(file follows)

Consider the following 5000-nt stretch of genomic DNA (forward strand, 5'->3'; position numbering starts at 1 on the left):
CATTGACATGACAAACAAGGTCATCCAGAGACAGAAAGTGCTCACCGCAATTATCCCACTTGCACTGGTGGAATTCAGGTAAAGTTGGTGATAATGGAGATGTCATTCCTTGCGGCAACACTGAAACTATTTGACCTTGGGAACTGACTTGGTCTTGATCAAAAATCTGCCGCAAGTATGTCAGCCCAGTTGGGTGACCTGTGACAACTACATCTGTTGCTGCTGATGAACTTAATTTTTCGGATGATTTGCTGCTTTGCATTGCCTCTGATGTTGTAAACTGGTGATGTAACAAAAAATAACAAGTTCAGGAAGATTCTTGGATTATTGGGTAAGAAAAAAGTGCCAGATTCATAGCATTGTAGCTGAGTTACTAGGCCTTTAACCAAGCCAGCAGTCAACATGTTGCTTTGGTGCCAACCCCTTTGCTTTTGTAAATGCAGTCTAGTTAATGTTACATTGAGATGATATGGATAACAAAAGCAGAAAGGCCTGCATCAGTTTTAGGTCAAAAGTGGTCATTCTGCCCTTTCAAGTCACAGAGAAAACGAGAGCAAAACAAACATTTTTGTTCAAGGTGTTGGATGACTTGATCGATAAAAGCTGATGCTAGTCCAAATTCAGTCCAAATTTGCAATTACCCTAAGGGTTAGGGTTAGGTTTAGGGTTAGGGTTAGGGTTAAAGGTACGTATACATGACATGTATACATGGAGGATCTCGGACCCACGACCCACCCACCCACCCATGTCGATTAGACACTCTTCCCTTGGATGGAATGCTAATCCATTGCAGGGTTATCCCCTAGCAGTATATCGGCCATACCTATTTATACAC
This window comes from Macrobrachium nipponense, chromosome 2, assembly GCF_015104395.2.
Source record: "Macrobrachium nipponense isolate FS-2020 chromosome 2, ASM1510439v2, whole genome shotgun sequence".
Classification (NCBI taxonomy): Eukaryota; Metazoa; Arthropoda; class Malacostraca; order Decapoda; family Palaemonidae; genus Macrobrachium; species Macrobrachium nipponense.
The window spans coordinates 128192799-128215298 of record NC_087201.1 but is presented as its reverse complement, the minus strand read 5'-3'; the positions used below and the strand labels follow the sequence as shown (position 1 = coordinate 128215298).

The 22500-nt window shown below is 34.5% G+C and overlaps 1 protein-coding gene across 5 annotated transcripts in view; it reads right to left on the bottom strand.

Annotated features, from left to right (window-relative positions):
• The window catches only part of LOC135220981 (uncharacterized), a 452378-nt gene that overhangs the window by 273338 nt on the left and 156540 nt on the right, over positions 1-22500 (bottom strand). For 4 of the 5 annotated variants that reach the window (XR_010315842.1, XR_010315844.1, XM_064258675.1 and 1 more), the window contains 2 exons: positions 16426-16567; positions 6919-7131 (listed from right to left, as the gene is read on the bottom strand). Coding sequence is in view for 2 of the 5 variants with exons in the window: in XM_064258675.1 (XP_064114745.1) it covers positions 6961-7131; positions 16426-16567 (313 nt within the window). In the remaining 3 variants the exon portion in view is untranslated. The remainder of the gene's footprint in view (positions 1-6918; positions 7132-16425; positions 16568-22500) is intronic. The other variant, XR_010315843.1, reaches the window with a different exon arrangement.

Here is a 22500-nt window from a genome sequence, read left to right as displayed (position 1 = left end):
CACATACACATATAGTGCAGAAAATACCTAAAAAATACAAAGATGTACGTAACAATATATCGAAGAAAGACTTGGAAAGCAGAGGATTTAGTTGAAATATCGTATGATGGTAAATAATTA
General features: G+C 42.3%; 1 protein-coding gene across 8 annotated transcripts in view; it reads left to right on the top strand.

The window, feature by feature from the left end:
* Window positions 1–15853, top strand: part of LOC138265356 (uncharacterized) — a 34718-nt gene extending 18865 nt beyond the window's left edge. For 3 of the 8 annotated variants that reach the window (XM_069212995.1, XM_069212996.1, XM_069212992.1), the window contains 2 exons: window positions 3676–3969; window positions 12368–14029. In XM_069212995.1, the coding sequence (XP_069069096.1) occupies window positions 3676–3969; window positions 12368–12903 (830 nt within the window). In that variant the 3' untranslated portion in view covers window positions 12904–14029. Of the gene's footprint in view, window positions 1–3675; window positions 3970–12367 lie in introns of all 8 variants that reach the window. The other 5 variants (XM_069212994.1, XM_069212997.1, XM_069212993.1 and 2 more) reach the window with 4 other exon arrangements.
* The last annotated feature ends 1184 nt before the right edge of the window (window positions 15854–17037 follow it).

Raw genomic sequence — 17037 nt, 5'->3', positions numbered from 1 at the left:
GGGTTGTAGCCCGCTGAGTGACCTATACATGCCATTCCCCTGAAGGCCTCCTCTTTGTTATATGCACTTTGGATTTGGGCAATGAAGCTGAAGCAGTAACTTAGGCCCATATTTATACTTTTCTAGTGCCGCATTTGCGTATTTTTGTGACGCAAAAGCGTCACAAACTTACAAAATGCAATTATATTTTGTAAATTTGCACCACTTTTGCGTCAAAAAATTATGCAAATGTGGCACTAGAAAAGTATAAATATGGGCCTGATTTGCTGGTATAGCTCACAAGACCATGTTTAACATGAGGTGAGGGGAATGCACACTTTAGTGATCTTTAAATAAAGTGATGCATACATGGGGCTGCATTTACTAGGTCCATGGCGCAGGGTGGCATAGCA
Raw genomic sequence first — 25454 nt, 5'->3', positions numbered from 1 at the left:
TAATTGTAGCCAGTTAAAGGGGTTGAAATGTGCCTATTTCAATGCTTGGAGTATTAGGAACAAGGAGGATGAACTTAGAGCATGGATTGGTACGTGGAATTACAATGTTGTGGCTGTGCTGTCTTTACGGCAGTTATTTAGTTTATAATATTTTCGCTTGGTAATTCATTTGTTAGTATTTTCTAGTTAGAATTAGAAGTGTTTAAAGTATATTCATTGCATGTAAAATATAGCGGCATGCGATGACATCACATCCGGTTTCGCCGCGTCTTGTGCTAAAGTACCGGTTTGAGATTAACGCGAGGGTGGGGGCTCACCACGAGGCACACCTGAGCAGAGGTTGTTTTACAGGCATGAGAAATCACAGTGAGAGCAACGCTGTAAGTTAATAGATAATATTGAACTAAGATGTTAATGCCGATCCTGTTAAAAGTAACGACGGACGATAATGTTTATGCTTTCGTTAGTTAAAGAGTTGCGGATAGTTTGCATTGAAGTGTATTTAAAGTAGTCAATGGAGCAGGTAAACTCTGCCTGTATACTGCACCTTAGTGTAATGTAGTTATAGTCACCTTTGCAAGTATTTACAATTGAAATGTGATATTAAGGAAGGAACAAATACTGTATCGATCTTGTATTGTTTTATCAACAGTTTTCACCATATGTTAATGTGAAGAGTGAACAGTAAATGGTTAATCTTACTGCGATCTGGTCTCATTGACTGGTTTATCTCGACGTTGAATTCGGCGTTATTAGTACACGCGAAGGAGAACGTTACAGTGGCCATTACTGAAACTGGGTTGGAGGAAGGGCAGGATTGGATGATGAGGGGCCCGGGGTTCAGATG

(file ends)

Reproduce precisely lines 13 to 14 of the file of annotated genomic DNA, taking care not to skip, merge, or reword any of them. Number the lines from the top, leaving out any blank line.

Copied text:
The window, feature by feature from the left end:
* Window positions 1–15853, top strand: part of LOC138265356 (uncharacterized) — a 34718-nt gene extending 18865 nt beyond the window's left edge. For 3 of the 8 annotated variants that reach the window (XM_069212995.1, XM_069212996.1, XM_069212992.1), the window contains 2 exons: window positions 3676–3969; window positions 12368–14029. In XM_069212995.1, the coding sequence (XP_069069096.1) occupies window positions 3676–3969; window positions 12368–12903 (830 nt within the window). In that variant the 3' untranslated portion in view covers window positions 12904–14029. Of the gene's footprint in view, window positions 1–3675; window positions 3970–12367 lie in introns of all 8 variants that reach the window. The other 5 variants (XM_069212994.1, XM_069212997.1, XM_069212993.1 and 2 more) reach the window with 4 other exon arrangements.